Business & Practice

Documentary Puts Struggles Of Women Lawyers in Generational Context (Review)

Aug. 15, 2017, 2:56 PM

American women in the law have come a long way since Ruth Bader Ginsburg was at Harvard Law School in the 1950s, rushing back and forth between two buildings because only one had a women’s restroom.

But, as Ginsburg notes in the new documentary,Balancing The Scales , “we haven’t reached Nirvana yet.”

[Image “ginsburg” (src=https://bol.bna.com/wp-content/uploads/2017/08/ginsburg.jpg)] Her recorded remarks are just a small portion of the 40 interviews that filmmaker Sharon Rowen conducted over the course of 20 years, beginning in the mid-nineties, with female lawyers across a spectrum of age, expertise, and rank. Rowen, an Atlanta-based civil litigator who has been practicing since 1979, took on the project as a way to examine the progress women have made as lawyers as well as the structures that still hold them back. The film will be screening at legal networking events in the U.S. throughout the fall.

What Rowen learned, and what the film shows, is that progress has varied over time.

“I’ve always asked people what they think the biggest impediment is, and the answer seems to be generational,” Rowen said at a recent screening of the film before the National Conference of Women’s Bar Associations annual meeting in New York. “So, for younger women, it seems to be work/life balance is still the major problem that they’re facing ... And then as women move on and move up the ladder, the statistics show they feel the biggest impediment is the lack of equal pay.”

[caption id="attachment_55509" align="alignleft” width="247"][Image “rowen” (src=https://bol.bna.com/wp-content/uploads/2017/08/rowen.png)]Filmmaker Sharon Rowen.[/caption]

The earliest women lawyers faced all-male juries, blatant biases, and overt job discrimination, according to the documentary. In the 1940s, ‘50s and even ‘60s, women were expected to wear white gloves in the courtroom and could not carry their own files, the film shows.

Later, in the 1980’s, women were expected to be superwomen. In the film, one veteran litigator of that era describes her water breaking on the way to a client meeting — and she continued the meeting. Another says she was happy to give birth to her children on Fridays so that she could be in the office on Monday.

For the women entering the legal industry now, these types of sacrifices are mostly unimaginable. Though maternity leave policies vary from firm to firm, most young women lawyers now expect to take some time off after giving birth.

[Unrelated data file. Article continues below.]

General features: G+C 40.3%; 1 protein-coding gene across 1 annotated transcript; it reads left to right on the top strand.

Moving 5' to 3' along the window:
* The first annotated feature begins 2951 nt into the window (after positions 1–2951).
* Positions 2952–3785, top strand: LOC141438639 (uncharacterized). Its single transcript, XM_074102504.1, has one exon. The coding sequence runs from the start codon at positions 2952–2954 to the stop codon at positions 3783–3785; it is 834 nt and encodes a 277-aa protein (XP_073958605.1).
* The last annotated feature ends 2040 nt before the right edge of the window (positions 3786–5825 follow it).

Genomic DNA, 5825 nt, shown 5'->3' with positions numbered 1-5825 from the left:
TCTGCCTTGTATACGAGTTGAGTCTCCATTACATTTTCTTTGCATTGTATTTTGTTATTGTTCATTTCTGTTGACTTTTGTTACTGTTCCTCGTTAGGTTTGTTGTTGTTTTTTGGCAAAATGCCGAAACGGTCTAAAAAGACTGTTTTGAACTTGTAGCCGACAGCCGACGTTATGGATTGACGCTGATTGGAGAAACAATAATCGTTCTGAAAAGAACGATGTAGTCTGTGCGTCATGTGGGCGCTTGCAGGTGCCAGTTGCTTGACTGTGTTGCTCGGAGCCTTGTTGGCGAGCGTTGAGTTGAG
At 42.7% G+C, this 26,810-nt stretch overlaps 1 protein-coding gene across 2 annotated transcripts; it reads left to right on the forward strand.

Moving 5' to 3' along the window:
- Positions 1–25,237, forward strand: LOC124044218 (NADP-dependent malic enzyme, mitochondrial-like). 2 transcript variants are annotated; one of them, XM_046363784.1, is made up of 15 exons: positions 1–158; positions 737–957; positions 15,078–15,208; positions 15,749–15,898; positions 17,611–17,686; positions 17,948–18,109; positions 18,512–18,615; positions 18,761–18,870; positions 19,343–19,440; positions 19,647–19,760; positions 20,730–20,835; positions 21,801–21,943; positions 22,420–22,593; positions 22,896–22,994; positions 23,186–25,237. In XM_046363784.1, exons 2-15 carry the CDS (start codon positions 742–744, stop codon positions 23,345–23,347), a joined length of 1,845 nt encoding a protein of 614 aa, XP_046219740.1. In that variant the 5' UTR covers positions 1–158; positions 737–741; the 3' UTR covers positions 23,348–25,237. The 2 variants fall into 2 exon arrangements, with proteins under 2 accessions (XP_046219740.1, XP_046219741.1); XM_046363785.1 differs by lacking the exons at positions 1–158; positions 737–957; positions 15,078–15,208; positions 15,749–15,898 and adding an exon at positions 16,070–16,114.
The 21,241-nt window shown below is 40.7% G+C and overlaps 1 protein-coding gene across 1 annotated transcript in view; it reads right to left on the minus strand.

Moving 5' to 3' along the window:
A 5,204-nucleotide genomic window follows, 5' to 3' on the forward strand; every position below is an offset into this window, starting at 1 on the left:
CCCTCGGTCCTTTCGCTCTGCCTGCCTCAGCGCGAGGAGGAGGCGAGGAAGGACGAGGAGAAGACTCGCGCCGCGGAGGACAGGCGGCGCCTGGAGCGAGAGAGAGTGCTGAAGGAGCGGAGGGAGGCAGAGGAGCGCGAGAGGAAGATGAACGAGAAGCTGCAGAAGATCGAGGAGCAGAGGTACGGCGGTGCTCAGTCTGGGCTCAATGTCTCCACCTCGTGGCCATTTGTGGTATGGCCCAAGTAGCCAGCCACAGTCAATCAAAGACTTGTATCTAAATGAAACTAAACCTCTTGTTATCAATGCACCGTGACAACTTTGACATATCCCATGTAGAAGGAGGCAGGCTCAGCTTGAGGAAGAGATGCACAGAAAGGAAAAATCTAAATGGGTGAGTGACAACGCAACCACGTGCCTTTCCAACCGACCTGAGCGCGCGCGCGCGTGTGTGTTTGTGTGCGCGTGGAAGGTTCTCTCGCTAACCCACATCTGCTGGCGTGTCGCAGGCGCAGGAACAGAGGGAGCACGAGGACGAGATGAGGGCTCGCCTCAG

And yet, Rowen says, those women still bear the burden of childrearing if the men in their offices and in their lives are discouraged from taking time off as well. On top of that, women graduating from law school today often have more student debt and longer partnership trajectories than their predecessors, according to Rowen.

In addition, many younger women face pressure from older women who saw their struggles as par for the course, the film shows.

“The women who paved the way, and the women who kind of walked through the fire, deservedly, maybe, have an attitude, of, ‘I did it. I came up without any expectation of being treated differently, so if you want to make it you can too,’” Rowen said at the NCWBA screening. “I did find that attitude quite a bit from even the oldest lawyers who were disdainful of Title VII.”

Perhaps one of the most striking sections ofBalancing The Scales comes toward the end, when women spanning multiple generations explain that they did not have children because they felt they needed to make a hard line choice between their careers and a family.

Balancing The Scales is not intended for those looking for a thorough account of how women currently stand in the legal industry. Rather, it puts those current struggles into historical and generational context. Rowen, who narrates throughout, does interject with statistics, but the film’s strength lies in its rich anecdotes and the willingness of the women who are interviewed to share their personal experiences on screen.

Justice Leah Ward Sears, whoin 1992 became the first woman and youngest person to sit on Georgia’s Supreme Court, matter-of-factly describes the ogling eyes of incredulous onlookers who gathered outside her courtroom as she adjudicated her first case. It was not an interesting case, she explains. Later, in the film, she says that “things have gotten so much better.” Indeed they have, but that doesn’t mean the scales have fully balanced.

[Image “leah ward” (src=https://bol.bna.com/wp-content/uploads/2017/08/leah-ward.png)]

Write to the reporter at srussellkraft@gmail.com.

Write to the editors at csullivan@bloomberglaw.com and gabefriedman@outlook.com.

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